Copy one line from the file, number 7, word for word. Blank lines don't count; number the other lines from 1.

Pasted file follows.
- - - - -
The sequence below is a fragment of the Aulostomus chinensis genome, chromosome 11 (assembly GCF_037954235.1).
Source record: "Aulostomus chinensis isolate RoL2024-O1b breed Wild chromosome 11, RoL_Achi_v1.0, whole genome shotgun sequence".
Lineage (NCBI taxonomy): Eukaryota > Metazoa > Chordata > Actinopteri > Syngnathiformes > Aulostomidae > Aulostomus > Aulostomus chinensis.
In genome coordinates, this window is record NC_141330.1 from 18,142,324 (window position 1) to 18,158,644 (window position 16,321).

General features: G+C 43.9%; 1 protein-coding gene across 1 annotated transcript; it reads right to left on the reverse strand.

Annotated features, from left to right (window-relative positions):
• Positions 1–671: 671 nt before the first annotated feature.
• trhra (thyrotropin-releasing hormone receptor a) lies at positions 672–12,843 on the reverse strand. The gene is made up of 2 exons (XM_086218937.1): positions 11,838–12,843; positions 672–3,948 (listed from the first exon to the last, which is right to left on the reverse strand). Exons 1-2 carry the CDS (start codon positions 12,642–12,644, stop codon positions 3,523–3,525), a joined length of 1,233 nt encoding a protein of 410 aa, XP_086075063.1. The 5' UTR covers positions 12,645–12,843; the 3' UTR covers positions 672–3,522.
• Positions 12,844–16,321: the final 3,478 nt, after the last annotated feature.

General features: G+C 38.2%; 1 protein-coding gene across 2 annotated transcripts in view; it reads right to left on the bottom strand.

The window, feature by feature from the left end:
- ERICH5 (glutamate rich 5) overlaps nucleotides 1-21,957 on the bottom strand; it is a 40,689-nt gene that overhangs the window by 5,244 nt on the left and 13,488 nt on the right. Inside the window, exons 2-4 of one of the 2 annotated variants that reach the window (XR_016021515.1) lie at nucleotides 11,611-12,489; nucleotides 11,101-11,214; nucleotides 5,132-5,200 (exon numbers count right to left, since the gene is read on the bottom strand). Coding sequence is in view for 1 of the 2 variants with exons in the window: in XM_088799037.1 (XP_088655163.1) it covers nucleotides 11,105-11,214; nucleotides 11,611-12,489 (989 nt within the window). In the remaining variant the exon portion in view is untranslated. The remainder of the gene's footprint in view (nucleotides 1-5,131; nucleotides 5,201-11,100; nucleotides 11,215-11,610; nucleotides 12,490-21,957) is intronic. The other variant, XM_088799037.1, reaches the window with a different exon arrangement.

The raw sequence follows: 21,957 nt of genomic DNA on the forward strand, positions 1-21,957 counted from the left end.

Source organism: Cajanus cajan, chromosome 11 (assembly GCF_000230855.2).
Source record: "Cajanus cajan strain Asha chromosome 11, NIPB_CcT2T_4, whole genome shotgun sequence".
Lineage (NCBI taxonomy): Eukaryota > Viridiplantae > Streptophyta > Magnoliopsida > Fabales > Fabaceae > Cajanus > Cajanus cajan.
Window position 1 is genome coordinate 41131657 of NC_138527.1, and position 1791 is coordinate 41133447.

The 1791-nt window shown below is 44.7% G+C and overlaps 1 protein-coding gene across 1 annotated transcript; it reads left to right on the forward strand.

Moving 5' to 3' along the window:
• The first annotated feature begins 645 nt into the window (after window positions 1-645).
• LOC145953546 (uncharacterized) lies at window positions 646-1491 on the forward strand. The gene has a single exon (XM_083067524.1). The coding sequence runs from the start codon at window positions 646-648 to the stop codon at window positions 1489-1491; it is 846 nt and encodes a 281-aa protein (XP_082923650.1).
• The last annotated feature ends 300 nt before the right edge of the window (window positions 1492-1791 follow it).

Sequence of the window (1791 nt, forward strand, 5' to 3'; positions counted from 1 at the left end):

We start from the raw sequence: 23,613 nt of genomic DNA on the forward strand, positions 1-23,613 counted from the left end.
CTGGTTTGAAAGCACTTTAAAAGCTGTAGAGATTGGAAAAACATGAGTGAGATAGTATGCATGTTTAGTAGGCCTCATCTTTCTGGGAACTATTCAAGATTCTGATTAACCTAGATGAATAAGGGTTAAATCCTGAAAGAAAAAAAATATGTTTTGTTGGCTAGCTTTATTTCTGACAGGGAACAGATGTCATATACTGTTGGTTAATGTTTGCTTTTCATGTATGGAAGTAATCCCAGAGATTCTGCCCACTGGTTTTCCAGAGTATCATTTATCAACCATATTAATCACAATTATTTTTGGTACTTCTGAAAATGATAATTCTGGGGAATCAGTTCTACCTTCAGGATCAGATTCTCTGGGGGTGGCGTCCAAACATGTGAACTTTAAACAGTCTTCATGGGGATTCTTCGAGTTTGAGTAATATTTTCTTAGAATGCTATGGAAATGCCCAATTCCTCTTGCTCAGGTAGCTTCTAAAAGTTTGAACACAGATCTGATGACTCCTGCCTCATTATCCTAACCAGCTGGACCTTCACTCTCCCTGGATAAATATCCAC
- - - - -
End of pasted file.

• Positions 1–671: 671 nt before the first annotated feature.